The European Commission is investigating whether it can declare the £1bn Premiership football rights deal illegal on the basis that BSkyB paid too muchfor the contract.
Brussels is understood to be examining whether it can accuse the satellite television broadcaster of making a "pre-emptive purchase", by paying well over the market rate for the exclusive right to screen live games - thus shutting out rival bids. In doing so, BSkyB would be accused of creating a monopoly by paying an inflated price for all the supply, then recouping its money through charges to subscribers.
Brussels is expected to issue a "statement of objections" in the next few weeks to the three-year deal Sky signed with the league in August.
It has been unclear in what sense the Commission could declare the contract anti-competitive, given that Sky bid in an open auction and won because it offered the most. If Brussels can show the price paid was not a market rate, it could mount a case. The difficulty will be in determining a market rate.
Matthew Levitt, a Brussels-based competition lawyer at Lovells, said: "If BSkyB can be shown to have paid a premium for all of the Premiership broadcasting rights on offer, this could be an abuse if the purpose or effect was to exclude other, smaller broadcasters from competing effectively for any part of the tender. Paying over the odds would maximise its chances that no one else would get a look-in."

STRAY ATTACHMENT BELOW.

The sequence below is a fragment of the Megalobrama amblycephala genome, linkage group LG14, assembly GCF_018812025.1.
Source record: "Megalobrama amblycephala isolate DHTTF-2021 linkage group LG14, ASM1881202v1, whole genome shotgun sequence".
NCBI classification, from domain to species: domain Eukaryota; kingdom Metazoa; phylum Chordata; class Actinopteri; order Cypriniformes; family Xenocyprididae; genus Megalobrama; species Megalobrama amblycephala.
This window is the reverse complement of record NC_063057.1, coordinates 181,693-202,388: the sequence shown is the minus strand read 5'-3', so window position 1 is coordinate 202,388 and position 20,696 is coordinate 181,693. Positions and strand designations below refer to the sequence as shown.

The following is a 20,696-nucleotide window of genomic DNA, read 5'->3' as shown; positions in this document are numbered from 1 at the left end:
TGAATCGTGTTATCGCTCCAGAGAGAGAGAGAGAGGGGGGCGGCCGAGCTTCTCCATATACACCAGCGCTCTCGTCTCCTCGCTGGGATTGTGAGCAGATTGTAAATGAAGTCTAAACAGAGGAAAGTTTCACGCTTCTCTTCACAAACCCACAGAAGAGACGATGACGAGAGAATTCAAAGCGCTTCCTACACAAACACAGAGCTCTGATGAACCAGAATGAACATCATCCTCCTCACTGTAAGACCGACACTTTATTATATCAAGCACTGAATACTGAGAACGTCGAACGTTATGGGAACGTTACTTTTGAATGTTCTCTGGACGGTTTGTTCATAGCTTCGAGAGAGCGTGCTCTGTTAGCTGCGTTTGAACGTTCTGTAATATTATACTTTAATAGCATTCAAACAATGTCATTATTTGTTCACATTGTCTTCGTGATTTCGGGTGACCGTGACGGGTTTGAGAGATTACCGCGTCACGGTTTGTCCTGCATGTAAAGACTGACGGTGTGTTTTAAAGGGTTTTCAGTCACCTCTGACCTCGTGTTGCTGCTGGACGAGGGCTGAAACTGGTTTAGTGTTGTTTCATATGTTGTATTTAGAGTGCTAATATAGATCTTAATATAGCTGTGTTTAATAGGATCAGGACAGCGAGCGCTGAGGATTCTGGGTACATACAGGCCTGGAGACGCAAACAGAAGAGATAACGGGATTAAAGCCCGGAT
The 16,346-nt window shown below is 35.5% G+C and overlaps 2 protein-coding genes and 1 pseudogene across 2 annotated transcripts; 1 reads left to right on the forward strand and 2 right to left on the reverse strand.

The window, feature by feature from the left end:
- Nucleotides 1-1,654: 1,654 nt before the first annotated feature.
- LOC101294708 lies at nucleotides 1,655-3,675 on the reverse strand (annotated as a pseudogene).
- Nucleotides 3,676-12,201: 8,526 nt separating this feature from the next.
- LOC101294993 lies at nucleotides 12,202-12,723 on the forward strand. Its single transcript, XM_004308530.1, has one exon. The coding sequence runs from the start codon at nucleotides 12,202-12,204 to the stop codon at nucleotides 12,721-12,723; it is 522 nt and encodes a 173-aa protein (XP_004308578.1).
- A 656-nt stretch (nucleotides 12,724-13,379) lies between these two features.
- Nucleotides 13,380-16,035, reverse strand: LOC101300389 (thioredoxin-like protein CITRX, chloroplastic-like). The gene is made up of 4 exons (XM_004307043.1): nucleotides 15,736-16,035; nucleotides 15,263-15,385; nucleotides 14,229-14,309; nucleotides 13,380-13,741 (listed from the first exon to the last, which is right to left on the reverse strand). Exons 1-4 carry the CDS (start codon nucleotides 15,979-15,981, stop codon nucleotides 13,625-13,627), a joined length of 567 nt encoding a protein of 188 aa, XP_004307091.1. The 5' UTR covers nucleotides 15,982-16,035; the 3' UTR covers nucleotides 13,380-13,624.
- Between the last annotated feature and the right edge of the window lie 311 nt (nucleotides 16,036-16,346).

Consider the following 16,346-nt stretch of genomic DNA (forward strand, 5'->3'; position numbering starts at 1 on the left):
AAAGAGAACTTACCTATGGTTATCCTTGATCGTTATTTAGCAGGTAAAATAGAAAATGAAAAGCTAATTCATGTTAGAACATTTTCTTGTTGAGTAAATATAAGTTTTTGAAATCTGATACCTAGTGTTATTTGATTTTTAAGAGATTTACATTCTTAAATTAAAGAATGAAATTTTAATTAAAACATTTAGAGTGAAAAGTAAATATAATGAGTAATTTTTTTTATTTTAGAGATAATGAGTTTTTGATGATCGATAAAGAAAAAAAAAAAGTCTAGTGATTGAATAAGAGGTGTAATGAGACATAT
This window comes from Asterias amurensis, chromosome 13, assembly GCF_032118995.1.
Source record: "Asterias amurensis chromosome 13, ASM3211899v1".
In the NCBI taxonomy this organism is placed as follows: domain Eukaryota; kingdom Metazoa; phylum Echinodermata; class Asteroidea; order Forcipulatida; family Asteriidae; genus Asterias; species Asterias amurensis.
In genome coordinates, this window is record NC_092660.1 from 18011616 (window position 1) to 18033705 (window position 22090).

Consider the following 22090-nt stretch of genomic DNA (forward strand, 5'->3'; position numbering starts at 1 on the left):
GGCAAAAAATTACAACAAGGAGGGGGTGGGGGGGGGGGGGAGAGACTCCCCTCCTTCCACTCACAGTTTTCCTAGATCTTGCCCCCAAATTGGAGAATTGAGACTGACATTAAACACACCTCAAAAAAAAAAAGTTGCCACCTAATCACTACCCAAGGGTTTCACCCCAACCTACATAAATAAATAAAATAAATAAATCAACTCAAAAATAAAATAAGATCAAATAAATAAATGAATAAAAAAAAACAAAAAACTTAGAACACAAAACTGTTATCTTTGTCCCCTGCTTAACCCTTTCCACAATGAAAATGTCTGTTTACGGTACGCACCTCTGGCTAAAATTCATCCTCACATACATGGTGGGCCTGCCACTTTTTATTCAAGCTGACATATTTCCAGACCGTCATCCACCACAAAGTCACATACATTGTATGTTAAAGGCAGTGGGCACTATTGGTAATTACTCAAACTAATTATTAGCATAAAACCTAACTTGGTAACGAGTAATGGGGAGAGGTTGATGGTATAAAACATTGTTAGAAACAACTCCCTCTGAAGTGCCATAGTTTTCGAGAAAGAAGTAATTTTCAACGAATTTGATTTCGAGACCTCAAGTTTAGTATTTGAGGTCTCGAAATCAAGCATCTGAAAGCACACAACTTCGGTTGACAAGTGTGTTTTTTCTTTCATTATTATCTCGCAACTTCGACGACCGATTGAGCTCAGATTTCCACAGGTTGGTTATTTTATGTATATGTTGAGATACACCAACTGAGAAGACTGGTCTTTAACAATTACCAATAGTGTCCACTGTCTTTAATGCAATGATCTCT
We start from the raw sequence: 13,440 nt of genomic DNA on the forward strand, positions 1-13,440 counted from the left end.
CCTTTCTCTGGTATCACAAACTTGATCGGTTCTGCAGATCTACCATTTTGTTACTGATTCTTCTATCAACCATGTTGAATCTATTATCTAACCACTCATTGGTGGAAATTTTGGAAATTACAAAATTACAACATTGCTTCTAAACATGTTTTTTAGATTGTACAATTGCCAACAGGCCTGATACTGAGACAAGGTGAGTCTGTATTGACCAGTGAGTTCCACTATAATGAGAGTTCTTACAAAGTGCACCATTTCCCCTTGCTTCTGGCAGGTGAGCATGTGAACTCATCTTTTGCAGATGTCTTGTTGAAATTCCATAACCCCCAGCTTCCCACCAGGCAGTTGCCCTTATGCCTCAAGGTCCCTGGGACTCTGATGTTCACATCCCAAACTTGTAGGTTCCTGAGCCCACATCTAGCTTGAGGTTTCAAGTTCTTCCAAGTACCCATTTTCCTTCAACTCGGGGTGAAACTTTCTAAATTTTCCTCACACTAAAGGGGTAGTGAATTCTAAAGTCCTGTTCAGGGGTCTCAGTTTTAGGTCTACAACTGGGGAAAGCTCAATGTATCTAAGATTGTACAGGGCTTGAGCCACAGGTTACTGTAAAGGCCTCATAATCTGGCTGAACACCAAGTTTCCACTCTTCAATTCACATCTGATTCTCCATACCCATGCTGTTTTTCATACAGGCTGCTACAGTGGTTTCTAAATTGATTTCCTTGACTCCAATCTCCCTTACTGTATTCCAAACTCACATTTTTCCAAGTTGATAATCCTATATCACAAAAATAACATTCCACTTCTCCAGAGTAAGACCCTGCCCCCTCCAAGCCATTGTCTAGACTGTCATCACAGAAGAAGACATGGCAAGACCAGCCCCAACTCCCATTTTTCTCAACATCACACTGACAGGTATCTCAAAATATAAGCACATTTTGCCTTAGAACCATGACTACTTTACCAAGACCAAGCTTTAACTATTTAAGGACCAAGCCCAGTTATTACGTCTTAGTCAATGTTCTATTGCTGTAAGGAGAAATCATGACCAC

In an attempt to address the Commission's concerns, the Premier League split its rights into four packages, to give broadcasters that could not afford all the rights the chance to buy some of the games.
Sky bid for these packages separately and was awarded each parcel of games individually. Altogether it paid £1.024bn. Although bidders did not know what others were offering, television operators know roughly how much rivals can afford.
It is thought there were rival bids for only one of the packages, from ITV and Telewest, which were easily beaten. Sky bid well above the likely bid of any other broadcaster, according to rights experts. One analyst said: "Why did Sky pay £1bn, when it could have easily got these rights by offering half that sum?"
The Commission could mount a simpler case against the right of football clubs to act collectively to sell their matches through the Premier League. However, lawyers say such a case would not necessarily invalidate the Sky deal. Brussels could combine the two lines of legal attack - the collective selling and the pre-emptive purchase.
The Premier League has said it structured the sale in a way that met the Commission's concerns. It believes the process was pro-competitive and that the Commission has no right to dictate the outcome.
Football officials are likely to argue that Sky paid a price that reflected the level of investment needed in the product it was purchasing - the salaries of top players, who draw the viewers.Reuse content